The weather was (is) pretty fantastic for the time of year and I ran through Inwood Hill Park, the highest natural elevation in Manhattan.  We had drinks at a great beer garden in the neighborhood, and amazing brunch at Indian Road Cafe.  As Matt said to me, Indian Road cafe is the only place that has figured out how to do coffee, beer, and a restaurant all at the same time.  This cafe and a walk in the park is worth jumping on the Express A train for an hour or so.

Inwood is one of those neighborhoods where you can feel the pride of its residents.  It’s quiet, people seem to look out for one another, and I felt like I was on an island more than I do in other parts of the city.  There ‘s also a great farmers market all year round - a plus for any NYC neighborhood.

I have a few posts to catch up on as I write from Brooklyn Heights.

Happy Holidays!

7 Notes

From 50 stories up in midtown.  #nofilter #nyc #manhattan #aerial #iphoneography #iphone4s  (Taken with instagram)

From 50 stories up in midtown. #nofilter #nyc #manhattan #aerial #iphoneography #iphone4s (Taken with instagram)

4 Notes

The Most Interesting Person in Midtown East - Chicken Delicious

"Chicken" puts on one of the more entertaining and creative acts I’ve seen at a restaurant / bar.  He incorporates his 350 flags into his custom designed costumes and will play music relating to your nationality once he figures it out - the night I was there he played German, Armenian, and Iranian music and had flags for each country which we waves as the music is played. The bar is close to the United Nations so there is always an interesting mix of people.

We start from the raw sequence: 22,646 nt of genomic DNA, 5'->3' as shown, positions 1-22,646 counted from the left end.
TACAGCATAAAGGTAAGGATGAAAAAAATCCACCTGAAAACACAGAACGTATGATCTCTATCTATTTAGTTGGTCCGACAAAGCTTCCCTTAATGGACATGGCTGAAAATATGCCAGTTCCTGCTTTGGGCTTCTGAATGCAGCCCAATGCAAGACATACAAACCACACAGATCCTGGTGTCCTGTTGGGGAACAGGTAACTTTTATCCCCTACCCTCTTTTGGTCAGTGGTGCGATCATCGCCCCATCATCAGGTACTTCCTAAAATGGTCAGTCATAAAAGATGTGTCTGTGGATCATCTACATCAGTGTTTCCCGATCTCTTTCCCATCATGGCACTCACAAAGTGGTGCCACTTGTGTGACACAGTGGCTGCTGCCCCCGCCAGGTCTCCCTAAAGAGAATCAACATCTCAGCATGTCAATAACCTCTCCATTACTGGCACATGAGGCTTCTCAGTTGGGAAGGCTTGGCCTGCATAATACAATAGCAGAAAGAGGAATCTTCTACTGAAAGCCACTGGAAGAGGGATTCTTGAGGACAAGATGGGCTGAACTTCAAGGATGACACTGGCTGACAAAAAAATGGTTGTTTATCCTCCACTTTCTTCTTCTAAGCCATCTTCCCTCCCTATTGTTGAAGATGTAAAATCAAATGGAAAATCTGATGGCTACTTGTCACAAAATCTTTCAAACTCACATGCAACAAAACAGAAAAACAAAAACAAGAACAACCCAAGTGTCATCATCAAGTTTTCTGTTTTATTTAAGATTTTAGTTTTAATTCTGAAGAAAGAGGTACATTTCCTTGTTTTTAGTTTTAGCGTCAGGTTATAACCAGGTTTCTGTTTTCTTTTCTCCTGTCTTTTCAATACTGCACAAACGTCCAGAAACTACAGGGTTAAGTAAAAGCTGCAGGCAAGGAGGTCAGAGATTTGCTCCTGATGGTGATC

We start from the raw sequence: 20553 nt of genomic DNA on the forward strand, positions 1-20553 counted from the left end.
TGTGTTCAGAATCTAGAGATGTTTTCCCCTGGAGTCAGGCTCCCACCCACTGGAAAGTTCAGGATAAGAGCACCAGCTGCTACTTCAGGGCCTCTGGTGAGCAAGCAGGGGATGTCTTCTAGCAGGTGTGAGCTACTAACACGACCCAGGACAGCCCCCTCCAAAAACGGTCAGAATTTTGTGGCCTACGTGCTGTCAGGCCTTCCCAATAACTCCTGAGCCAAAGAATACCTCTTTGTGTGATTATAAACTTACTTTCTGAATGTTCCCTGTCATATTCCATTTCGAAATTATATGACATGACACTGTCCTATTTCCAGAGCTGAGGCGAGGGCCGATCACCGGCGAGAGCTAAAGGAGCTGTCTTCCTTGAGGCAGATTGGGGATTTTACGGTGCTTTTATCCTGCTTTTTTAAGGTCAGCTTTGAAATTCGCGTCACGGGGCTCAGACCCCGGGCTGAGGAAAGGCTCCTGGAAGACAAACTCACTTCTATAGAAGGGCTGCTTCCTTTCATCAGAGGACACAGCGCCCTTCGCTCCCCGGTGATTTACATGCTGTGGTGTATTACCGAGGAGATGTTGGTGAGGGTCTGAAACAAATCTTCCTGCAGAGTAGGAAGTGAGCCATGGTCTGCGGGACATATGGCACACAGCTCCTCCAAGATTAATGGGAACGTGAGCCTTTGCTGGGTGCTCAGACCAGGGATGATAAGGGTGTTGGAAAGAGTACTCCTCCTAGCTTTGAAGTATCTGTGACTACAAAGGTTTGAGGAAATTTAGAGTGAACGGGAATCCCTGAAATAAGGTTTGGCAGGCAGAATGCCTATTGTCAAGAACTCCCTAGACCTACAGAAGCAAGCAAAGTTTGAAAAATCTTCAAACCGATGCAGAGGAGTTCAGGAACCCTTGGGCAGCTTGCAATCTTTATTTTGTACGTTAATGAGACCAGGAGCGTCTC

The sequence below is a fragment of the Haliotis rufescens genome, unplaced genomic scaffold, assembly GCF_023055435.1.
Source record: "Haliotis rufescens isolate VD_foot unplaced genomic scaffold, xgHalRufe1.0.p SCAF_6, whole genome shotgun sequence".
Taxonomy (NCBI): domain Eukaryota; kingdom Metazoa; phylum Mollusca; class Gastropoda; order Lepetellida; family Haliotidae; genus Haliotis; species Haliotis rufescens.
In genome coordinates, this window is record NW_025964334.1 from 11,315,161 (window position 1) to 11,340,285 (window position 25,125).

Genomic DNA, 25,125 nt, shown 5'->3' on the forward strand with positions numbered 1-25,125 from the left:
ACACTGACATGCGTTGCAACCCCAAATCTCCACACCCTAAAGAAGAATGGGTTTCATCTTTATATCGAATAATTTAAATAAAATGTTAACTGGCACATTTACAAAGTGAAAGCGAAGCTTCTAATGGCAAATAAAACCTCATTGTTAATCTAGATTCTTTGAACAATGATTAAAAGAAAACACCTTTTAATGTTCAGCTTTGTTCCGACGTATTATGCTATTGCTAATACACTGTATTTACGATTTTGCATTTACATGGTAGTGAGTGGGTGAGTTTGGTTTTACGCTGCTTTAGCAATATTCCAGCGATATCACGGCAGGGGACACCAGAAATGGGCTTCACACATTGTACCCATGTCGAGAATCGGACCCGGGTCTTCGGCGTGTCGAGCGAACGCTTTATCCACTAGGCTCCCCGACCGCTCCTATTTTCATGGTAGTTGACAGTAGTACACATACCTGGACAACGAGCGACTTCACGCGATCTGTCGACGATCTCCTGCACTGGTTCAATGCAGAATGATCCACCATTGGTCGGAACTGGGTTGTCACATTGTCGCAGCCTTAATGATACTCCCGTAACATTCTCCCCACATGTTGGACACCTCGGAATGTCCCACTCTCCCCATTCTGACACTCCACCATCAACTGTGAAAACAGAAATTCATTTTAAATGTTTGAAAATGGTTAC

He says of his act, “I never know what’s gonna happen.”  

The Most Interesting Person in Midtown East - Chicken Delicious at Mimi’s Cafe by thenycnomad

Here’s “Chicken” as Marilyn Monroe.


9 Notes

What happens to a dream deferred?

Does it dry up
like a raisin in the sun?
Or fester like a sore—
And then run?
Does it stink like rotten meat?
Or crust and sugar over—
like a syrupy sweet?

Maybe it just sags
like a heavy load.

Or does it explode?

Langston Hughes, whose old house is down the block from me this week in East Harlem

8 Notes

A group of four of us met up at Nurse Bettie for a burlesque show. It’s a fun place on the LES and was busy on a Wednesday night.

Don’t take flash photography like I did (mistakenly). You’ll get yelled at by the MC in front of the whole bar. Luckily I didn’t capture the full interaction in this SoundCloud, but you can here a piece of it :) She says, “here’s a little tip. you, right there with the flash.”

http://www.nursebettieles.com/

Notes

BedStuy Sounds

I wondered deeper into BedStuy on a Friday eveninng and came across a concert put on by Order of the Feather in H Von King Park.

BedStuy Beats by thenycnomad

Speaking with the guy sitting next to me, he told me what a positive impact the Order of the Feather had on his life.

Here’s more about the Order of the Feather and the show:

The fraternity was founded by H. Von King and the program is being held in his honor. There will be a candlelight ceremony in recognition of H. Von King. There will be a step show performed by the probates, old members and one of the sororities. Currently, there are chapters in Manhattan, Brooklyn and Queens. The center will be hosting the event. This event will be held in the Von King Amphitheater.

7 Notes

The roughly triangular island is 13.9 miles long and 7.5 miles wide, 2½ times the size of Manhattan, and ranks third in area among the City’s boroughs.
Norval White Elliot Willensky with Fran Leadon, AIA Guide to New York City (Oxford University, 2010), Kindle edition.